a necessity. Many readers probably have more commute stories about Route
121 to Peoria and Decatur for work.
Lincoln was a bedroom community long before the larger metropolitan
areas invented the term. Lincoln was the perfect hub of working
class ethics on the spokes of larger job bearing cities by its
location being twenty five miles from Springfield and Bloomington,
thirty five miles from Decatur, and forty some miles from the various
Cat plants in the East Peoria area.
Shortly after WWII, my dad, Ted Gibson operated a door to door
bread/pastry service in Lincoln for Community Bakery out of Springfield.
Every night he had to drive to the Springfield bakery on Route 66 in the
bread truck to pick up the next day's orders.
During those days 66 was TWO lane. My mother and I would accompany him
on many of those trips and I learned every manufactured auto and truck
from that era by name and year. Probably many guys from the middle '50's
who played Little league remember our summer bus trip to St Louis
and our excited waving to the contractors and workers who built the four
lane 66. Some of the men who built the road were fathers of the boys on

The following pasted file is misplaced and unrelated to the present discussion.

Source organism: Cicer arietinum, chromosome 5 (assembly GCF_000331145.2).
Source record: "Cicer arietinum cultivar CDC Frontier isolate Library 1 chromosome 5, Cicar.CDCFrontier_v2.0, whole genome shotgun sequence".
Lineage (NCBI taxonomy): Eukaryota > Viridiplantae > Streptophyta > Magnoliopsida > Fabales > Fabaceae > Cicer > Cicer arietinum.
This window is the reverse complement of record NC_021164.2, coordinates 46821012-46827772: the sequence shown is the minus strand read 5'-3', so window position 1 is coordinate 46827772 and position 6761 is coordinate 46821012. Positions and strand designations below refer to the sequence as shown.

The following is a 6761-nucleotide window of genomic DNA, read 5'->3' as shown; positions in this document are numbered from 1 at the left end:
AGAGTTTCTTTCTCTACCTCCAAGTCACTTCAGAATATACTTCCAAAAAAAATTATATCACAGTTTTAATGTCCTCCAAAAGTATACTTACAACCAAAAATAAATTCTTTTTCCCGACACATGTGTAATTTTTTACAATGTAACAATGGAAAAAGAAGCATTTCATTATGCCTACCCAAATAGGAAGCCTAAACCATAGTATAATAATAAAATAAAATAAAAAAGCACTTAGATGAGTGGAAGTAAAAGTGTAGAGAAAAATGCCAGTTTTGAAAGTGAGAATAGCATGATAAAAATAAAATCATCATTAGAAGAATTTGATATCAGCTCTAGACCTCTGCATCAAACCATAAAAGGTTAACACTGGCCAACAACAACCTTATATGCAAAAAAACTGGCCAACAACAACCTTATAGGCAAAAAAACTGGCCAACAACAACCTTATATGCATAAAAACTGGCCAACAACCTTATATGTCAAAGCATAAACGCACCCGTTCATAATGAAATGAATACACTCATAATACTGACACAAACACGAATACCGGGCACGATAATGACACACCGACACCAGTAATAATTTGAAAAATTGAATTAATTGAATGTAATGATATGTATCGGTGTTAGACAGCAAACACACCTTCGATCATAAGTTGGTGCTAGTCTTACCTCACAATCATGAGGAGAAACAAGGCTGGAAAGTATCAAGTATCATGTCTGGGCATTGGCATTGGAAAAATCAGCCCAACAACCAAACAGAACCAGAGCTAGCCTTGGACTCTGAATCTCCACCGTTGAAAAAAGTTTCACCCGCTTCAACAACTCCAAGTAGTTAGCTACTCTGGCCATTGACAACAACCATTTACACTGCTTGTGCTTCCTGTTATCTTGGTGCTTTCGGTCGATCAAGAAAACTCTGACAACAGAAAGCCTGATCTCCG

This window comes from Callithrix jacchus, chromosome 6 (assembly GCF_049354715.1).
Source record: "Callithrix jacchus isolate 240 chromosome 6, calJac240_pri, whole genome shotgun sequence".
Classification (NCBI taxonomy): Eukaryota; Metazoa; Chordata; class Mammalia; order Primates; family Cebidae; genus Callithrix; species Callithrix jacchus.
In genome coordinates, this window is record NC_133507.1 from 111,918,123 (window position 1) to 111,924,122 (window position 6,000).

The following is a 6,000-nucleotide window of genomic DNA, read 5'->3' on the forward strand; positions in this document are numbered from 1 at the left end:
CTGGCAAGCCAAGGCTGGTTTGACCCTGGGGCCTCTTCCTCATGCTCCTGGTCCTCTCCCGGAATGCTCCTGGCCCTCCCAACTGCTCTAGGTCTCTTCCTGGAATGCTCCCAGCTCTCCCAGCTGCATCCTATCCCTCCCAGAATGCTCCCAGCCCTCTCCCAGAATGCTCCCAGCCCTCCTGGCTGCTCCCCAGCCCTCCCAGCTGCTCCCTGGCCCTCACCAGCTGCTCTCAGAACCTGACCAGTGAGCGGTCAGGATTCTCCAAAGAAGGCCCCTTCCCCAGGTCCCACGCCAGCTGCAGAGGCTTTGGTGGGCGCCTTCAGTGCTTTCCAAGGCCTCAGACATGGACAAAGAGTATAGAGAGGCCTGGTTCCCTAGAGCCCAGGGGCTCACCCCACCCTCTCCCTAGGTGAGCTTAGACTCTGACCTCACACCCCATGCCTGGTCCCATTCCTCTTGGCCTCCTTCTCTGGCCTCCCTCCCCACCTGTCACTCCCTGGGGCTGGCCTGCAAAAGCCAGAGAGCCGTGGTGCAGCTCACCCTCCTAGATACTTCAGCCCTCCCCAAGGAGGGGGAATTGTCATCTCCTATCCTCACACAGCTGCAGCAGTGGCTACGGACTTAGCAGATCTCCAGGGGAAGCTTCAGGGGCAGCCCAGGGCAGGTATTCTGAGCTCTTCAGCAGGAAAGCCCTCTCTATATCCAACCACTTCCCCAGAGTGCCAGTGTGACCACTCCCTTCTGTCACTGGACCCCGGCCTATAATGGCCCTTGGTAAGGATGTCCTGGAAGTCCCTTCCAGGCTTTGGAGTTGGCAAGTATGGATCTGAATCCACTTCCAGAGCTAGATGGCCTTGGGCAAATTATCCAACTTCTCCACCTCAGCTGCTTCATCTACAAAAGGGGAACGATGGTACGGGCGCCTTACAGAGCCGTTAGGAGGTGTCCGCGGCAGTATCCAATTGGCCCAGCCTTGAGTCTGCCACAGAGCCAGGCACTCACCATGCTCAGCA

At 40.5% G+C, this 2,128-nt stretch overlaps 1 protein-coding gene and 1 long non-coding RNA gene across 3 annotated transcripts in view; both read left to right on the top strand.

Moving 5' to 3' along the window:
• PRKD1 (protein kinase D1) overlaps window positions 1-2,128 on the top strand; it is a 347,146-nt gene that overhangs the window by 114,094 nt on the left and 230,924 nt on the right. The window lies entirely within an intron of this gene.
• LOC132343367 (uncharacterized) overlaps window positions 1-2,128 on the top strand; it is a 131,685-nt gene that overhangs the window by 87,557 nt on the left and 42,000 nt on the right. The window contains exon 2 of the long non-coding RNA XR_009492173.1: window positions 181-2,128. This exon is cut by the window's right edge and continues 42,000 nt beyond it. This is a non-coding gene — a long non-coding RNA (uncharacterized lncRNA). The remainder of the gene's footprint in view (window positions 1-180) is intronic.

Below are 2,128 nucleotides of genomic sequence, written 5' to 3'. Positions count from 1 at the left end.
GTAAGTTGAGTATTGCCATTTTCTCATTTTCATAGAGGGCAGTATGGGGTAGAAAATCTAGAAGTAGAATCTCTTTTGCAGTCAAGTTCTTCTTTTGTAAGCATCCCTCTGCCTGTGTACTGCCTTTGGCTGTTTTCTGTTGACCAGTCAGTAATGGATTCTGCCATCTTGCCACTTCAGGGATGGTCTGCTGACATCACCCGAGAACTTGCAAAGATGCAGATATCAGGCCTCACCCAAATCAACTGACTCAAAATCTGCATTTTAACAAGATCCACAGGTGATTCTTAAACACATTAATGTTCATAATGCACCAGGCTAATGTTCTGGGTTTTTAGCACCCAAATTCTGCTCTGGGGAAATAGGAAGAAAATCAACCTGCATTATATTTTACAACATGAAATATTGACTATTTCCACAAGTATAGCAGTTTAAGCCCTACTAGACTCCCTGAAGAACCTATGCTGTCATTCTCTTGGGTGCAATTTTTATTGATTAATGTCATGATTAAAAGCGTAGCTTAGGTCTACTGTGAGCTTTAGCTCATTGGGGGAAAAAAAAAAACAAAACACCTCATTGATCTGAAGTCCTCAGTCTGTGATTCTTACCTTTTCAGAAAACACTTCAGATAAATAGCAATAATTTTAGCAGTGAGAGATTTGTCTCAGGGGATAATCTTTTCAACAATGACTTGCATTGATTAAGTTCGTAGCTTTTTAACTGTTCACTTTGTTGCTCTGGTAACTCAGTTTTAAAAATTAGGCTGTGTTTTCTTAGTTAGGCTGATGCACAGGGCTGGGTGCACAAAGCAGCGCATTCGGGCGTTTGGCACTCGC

the bus. Great fun.
I must remind readers of the lost art of small town respect for fellow
residents. This concept is completely gone from today's urban
societies. Since a great majority of Lincoln's working population relied
on shift work salaries (before heavily insulated homes and air
conditioning), many mothers reminded their children to play quietly and
respect those workers who needed sleep time during the daylight hours.
So many things that were second nature, small town-ways-of-life are now
lost in the 'hurray up' society of today.
Along with this walk down my memory lane of past employments, I must
take time to reflect at my good fortune to have been a part of this
melting pot of Americana and that the lessons of sound work
ethics produce positive rewards.
Cheesy? Maybe. Sappy? Probably. Sincere? Ubetcha. (March, 2007)
Note: in a follow-up email, Jerry writes,
Leo Jones was strict with his transportation business. The revenue he
got from that venture not only paid for his gas but helped him trade for